Explore the Monteverde Cloud Forest Reserve
This is the primary place where visitors come to in Monteverde.
The main activity here in Monteverde Cloud Forest Reserve is hiking. There are 6 defined trails around the forest, and they’re well-marked, covering some 13 kilometers (8 miles). Some may be undergoing restoration when you visit and may be closed and if there has been seasonal rain some may be closed too.
There’s a fee to enter the Monteverde Cloud Forest – it costs US$25 per person per day to visit. (Children’s tickets are US$12) You pay for your ticket at the entrance to the park and you can pay with colones, USD or by credit card. You can also buy your ticket online.
It’s best to arrive first thing in the morning to visit the cloud forest for several reasons and the gates open at 7 am. The first reason to be here early is that there is something ultimately magical about being in a cloud forest first thing in the morning. It’s so quiet. It’s so still until you stop and listen and see the world waking up around you. The second reason to get here early is to experience the Cloud Forest without other people. There’s likely to be a line for tickets at around 8 am, but even worse all those people arriving will start chattering away and any chance you have of peace and quiet and listening to the monkeys and the birds will be gone.
Don’t get me wrong, when we were hiking later in the day we hardly came across anyone, and it was quiet, but there is something truly lovely about being on your own there first thing.
The main thing to do in the Monteverde Cloud Forest is hiking and there are 11 marked trails here. You can’t go wrong on them and they’re clearly signposted. You can hike to a viewpoint of the Continental Divide, you can hike to various lookout towers, and also a waterfall as well as Monteverde’s famous hanging footbridge. All the trails also detail how long they are too, so you know how much you’re getting yourself in for (none are particularly long)
The Continental Divide, which runs from Argentina up to Canada passes through Monteverde. It’s a river boundary system that means that all rivers on the west side of the boundary flow to the Pacific Ocean and all rivers on the eastern side flow into the Atlantic.
The gates to Monteverde close at 4 pm. If you’ve arrived at 7 am you’ll be more than done by then and you don’t need a guide to explore this reserve. However, if you prefer someone to point out the flora and fauna, the animals and birds, then this guided tour is a fabulous option.
So the most important part of this so far is that you need to get to the Monteverde Cloud Forest as early as you can (7 am is great) to start your adventure.
How to Get to the Monteverde Cloud Forest Reserve
You can take a taxi from Santa Elena to Monteverde Cloud Forest and it will cost around US$10 (payable in colones). Your hotel or hostel can arrange this for you. Or, you can take the bus. The bus to Monteverde Cloud Forest Reserve from Santa Elena leaves from the Santa Elena Bus Terminal and picks up along the road to the reserve.
The bus leaves the terminal (see our map for more details) at 6:15 am, 7:20 am, and 1:15 pm. The bus returns from the reserve at 11:30 am, 2 pm, and 4 pm. You can’t book the bus, just turn up (don’t worry you’ll get on it). The bus to the Monteverde Cloud Forest Reserve costs the equivalent of US$1. Cash only.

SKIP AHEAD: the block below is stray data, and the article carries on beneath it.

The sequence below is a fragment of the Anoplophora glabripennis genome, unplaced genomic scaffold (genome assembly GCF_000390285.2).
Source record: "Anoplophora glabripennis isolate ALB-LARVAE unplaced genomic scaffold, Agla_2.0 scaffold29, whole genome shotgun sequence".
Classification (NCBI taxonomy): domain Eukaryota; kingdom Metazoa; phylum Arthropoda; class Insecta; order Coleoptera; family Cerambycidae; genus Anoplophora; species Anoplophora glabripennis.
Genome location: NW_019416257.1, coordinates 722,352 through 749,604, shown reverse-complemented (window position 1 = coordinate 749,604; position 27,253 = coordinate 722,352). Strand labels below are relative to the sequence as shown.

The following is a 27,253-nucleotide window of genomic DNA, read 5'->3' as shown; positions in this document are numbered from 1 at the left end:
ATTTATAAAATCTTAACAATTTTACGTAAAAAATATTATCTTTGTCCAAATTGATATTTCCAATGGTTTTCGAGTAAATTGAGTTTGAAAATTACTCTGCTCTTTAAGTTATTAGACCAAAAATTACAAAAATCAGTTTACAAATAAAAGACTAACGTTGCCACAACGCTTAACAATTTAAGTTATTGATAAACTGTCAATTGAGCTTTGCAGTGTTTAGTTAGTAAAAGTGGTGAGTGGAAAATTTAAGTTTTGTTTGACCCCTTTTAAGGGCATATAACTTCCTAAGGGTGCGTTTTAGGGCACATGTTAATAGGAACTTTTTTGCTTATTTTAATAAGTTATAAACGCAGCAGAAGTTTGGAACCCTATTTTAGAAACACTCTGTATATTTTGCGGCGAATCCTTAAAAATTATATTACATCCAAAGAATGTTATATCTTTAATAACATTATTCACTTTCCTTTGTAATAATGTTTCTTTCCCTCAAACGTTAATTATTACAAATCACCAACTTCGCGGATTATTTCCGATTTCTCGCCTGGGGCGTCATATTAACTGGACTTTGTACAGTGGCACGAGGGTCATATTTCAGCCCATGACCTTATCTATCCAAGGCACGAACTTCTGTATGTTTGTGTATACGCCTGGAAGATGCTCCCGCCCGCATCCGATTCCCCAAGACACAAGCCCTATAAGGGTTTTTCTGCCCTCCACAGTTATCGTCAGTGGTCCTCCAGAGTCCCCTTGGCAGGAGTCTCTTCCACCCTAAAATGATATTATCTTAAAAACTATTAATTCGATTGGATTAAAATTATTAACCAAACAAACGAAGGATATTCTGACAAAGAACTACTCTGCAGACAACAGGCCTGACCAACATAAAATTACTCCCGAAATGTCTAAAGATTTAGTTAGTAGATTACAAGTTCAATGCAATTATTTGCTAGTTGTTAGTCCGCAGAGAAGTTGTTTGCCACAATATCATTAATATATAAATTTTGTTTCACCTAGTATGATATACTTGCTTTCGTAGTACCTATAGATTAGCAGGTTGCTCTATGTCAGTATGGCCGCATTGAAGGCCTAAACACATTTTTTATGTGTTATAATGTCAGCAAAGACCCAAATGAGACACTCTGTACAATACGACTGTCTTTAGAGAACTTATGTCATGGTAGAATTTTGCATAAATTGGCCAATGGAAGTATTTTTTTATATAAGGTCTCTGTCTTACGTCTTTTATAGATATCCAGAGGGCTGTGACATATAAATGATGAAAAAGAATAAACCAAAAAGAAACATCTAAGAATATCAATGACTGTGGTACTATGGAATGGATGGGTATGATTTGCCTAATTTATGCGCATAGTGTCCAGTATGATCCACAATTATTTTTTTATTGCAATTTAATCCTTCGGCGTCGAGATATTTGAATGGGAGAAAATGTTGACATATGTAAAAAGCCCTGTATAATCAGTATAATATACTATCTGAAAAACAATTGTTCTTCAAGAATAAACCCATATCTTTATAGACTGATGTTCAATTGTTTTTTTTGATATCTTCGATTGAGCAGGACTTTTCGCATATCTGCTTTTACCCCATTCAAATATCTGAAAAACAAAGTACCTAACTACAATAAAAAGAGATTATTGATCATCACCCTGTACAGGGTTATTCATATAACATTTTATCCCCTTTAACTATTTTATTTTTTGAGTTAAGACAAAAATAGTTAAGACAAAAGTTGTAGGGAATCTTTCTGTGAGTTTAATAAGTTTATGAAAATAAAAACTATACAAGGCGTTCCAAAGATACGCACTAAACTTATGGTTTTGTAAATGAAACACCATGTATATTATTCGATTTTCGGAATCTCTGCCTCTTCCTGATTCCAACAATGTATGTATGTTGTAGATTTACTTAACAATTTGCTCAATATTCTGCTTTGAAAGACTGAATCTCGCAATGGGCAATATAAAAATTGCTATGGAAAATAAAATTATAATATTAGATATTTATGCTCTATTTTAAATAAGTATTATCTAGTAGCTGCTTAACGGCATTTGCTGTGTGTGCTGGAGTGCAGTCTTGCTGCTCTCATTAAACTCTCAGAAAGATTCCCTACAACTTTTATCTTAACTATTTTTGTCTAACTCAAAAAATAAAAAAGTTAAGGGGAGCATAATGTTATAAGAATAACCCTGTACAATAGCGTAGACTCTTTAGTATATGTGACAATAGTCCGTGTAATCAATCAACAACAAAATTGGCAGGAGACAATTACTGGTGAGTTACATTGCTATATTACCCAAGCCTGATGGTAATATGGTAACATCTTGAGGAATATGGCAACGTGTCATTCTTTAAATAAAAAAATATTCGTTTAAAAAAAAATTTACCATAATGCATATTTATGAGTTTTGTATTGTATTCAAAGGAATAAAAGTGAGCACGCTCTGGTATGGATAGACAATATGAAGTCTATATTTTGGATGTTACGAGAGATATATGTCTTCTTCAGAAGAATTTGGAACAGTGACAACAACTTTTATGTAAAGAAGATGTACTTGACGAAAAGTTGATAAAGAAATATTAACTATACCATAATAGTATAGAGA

Map of the Monteverde Cloud Forest
You can pick up a paper Monteverde Cloud Forest Reserve map at the entrance. And here’s a copy of the map of the cloud forest at Monteverde. But take a photo and leave it for the next person to improve the sustainability of the area. The maps detail the trails and if you want advice on which trails to hike they’ll help you with that too.
Explore the Santa Elena Forest Reserve
We spent our second day in Monteverde in the Santa Elena Forest Reserve. Much the same as the Monteverde Forest Reserve you’re best getting here early and you can either take a taxi or take the shuttles, which run from Santa Elena.
The Santa Elena Cloud Forest Reserve opened in 1972, like the Monteverde Cloud Forest Reserve, and initially protected 764 acres of forest. This forest reserve is actually run and maintained by a community, the School Board of the Santa Elena Technical Professional High School.
There are four trails here to hike and you can combine them to make a longer hike. Again you can take a guide while you’re here or head off by yourself. You can’t really go “off-piste”, as the trails are well marked. If it’s been raining then you’ll want decent footwear as it can get quite muddy and wet. There are some slopes too, which will have you grabbing for branches or using poles to prevent ending up on the ground.
Trails are longer here than in the Monteverde Cloud Forest. If you hike both forests then you’ll see that this is significantly different from Monteverde. It’s higher in elevation (1600 meters versus 1330 meters) and that makes it wetter and more cloudy than the Monteverde Cloud Forest.
Here and in the Monteverde Cloud Forest are great places to spot epiphytes. This damp environment is perfect for them. An epiphyte grows on other plants in a non-parasitic way. The most popular epiphyte? Orchids – as Costa Rica’s National Flower there are more than 500 species of them found here. Monteverde is famous for being home to more than 50% of the world’s orchid species.
Cost to enter Santa Elena Cloud Forest Reserve
The Santa Elena Cloud Forest is much quieter than the Monteverde Cloud Forest, it gets fewer visitors and it actually costs less too. It’s US$16 for adults to visit. Students with ID can get in for US$9 and tickets for children cost US$7
How to get to Santa Elena Cloud Forest Reserve